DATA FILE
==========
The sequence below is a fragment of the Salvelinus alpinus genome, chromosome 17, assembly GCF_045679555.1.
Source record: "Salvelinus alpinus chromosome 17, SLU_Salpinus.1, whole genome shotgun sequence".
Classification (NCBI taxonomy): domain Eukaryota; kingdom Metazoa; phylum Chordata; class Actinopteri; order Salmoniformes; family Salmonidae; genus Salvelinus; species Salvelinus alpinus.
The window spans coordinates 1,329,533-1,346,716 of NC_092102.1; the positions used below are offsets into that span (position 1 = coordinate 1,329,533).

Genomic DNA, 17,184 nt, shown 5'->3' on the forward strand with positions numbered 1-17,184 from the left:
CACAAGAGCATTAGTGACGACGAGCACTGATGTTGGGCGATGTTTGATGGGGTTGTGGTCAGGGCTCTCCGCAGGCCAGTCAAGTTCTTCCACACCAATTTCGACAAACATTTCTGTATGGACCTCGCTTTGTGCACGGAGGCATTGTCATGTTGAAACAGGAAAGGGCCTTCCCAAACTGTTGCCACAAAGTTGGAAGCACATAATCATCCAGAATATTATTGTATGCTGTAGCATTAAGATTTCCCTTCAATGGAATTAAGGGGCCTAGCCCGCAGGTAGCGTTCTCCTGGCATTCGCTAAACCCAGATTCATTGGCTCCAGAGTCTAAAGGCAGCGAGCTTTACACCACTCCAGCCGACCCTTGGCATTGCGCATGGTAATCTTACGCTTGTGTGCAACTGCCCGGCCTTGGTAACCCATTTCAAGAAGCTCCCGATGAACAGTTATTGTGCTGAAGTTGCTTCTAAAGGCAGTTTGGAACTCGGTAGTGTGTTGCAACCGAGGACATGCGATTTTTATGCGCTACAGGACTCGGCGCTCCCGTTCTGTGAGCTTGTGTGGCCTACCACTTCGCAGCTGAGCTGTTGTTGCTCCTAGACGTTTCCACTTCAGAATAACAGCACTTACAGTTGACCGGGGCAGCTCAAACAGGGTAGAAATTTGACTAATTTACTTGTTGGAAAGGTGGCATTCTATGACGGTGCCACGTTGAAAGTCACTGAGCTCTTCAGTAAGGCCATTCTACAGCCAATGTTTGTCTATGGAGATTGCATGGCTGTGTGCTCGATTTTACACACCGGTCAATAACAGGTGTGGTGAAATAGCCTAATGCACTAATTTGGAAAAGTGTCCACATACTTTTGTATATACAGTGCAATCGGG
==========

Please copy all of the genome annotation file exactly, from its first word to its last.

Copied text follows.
The sequence below is a fragment of the Salvelinus alpinus genome, chromosome 17, assembly GCF_045679555.1.
Source record: "Salvelinus alpinus chromosome 17, SLU_Salpinus.1, whole genome shotgun sequence".
Classification (NCBI taxonomy): domain Eukaryota; kingdom Metazoa; phylum Chordata; class Actinopteri; order Salmoniformes; family Salmonidae; genus Salvelinus; species Salvelinus alpinus.
The window spans coordinates 1,329,533-1,346,716 of NC_092102.1; the positions used below are offsets into that span (position 1 = coordinate 1,329,533).

Genomic DNA, 17,184 nt, shown 5'->3' on the forward strand with positions numbered 1-17,184 from the left:
CACAAGAGCATTAGTGACGACGAGCACTGATGTTGGGCGATGTTTGATGGGGTTGTGGTCAGGGCTCTCCGCAGGCCAGTCAAGTTCTTCCACACCAATTTCGACAAACATTTCTGTATGGACCTCGCTTTGTGCACGGAGGCATTGTCATGTTGAAACAGGAAAGGGCCTTCCCAAACTGTTGCCACAAAGTTGGAAGCACATAATCATCCAGAATATTATTGTATGCTGTAGCATTAAGATTTCCCTTCAATGGAATTAAGGGGCCTAGCCCGCAGGTAGCGTTCTCCTGGCATTCGCTAAACCCAGATTCATTGGCTCCAGAGTCTAAAGGCAGCGAGCTTTACACCACTCCAGCCGACCCTTGGCATTGCGCATGGTAATCTTACGCTTGTGTGCAACTGCCCGGCCTTGGTAACCCATTTCAAGAAGCTCCCGATGAACAGTTATTGTGCTGAAGTTGCTTCTAAAGGCAGTTTGGAACTCGGTAGTGTGTTGCAACCGAGGACATGCGATTTTTATGCGCTACAGGACTCGGCGCTCCCGTTCTGTGAGCTTGTGTGGCCTACCACTTCGCAGCTGAGCTGTTGTTGCTCCTAGACGTTTCCACTTCAGAATAACAGCACTTACAGTTGACCGGGGCAGCTCAAACAGGGTAGAAATTTGACTAATTTACTTGTTGGAAAGGTGGCATTCTATGACGGTGCCACGTTGAAAGTCACTGAGCTCTTCAGTAAGGCCATTCTACAGCCAATGTTTGTCTATGGAGATTGCATGGCTGTGTGCTCGATTTTACACACCGGTCAATAACAGGTGTGGTGAAATAGCCTAATGCACTAATTTGGAAAAGTGTCCACATACTTTTGTATATACAGTGCAATCGGG